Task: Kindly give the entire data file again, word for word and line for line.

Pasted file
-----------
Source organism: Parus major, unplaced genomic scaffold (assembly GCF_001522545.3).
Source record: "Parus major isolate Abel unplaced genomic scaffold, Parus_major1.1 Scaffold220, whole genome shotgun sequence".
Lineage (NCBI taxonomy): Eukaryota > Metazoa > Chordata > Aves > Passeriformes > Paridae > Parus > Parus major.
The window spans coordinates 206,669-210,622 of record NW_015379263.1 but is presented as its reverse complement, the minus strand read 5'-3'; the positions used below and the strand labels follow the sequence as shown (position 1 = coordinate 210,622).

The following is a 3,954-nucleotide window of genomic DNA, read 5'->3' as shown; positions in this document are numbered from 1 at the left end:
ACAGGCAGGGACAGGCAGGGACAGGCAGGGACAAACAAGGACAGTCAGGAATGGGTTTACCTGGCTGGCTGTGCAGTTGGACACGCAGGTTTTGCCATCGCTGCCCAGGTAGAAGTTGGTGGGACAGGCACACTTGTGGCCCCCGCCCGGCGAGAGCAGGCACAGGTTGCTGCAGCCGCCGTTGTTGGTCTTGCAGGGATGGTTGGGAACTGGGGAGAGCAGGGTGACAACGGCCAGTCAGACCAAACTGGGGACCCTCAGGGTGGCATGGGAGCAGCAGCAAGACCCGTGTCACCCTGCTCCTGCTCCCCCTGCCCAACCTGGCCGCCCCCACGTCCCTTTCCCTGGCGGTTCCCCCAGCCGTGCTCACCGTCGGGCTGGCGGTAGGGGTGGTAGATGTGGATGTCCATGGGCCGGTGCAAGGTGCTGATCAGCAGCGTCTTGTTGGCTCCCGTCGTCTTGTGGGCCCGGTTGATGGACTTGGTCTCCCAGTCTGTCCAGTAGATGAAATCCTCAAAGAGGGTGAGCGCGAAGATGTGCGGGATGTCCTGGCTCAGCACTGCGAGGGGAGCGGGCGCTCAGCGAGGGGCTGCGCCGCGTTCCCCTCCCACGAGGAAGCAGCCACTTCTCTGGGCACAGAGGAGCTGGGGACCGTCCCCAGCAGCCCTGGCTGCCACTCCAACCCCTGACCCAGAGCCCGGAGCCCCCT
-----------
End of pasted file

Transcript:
Source organism: Parus major, unplaced genomic scaffold (assembly GCF_001522545.3).
Source record: "Parus major isolate Abel unplaced genomic scaffold, Parus_major1.1 Scaffold220, whole genome shotgun sequence".
Lineage (NCBI taxonomy): Eukaryota > Metazoa > Chordata > Aves > Passeriformes > Paridae > Parus > Parus major.
The window spans coordinates 206,669-210,622 of record NW_015379263.1 but is presented as its reverse complement, the minus strand read 5'-3'; the positions used below and the strand labels follow the sequence as shown (position 1 = coordinate 210,622).

The following is a 3,954-nucleotide window of genomic DNA, read 5'->3' as shown; positions in this document are numbered from 1 at the left end:
ACAGGCAGGGACAGGCAGGGACAGGCAGGGACAAACAAGGACAGTCAGGAATGGGTTTACCTGGCTGGCTGTGCAGTTGGACACGCAGGTTTTGCCATCGCTGCCCAGGTAGAAGTTGGTGGGACAGGCACACTTGTGGCCCCCGCCCGGCGAGAGCAGGCACAGGTTGCTGCAGCCGCCGTTGTTGGTCTTGCAGGGATGGTTGGGAACTGGGGAGAGCAGGGTGACAACGGCCAGTCAGACCAAACTGGGGACCCTCAGGGTGGCATGGGAGCAGCAGCAAGACCCGTGTCACCCTGCTCCTGCTCCCCCTGCCCAACCTGGCCGCCCCCACGTCCCTTTCCCTGGCGGTTCCCCCAGCCGTGCTCACCGTCGGGCTGGCGGTAGGGGTGGTAGATGTGGATGTCCATGGGCCGGTGCAAGGTGCTGATCAGCAGCGTCTTGTTGGCTCCCGTCGTCTTGTGGGCCCGGTTGATGGACTTGGTCTCCCAGTCTGTCCAGTAGATGAAATCCTCAAAGAGGGTGAGCGCGAAGATGTGCGGGATGTCCTGGCTCAGCACTGCGAGGGGAGCGGGCGCTCAGCGAGGGGCTGCGCCGCGTTCCCCTCCCACGAGGAAGCAGCCACTTCTCTGGGCACAGAGGAGCTGGGGACCGTCCCCAGCAGCCCTGGCTGCCACTCCAACCCCTGACCCAGAGCCCGGAGCCCCCT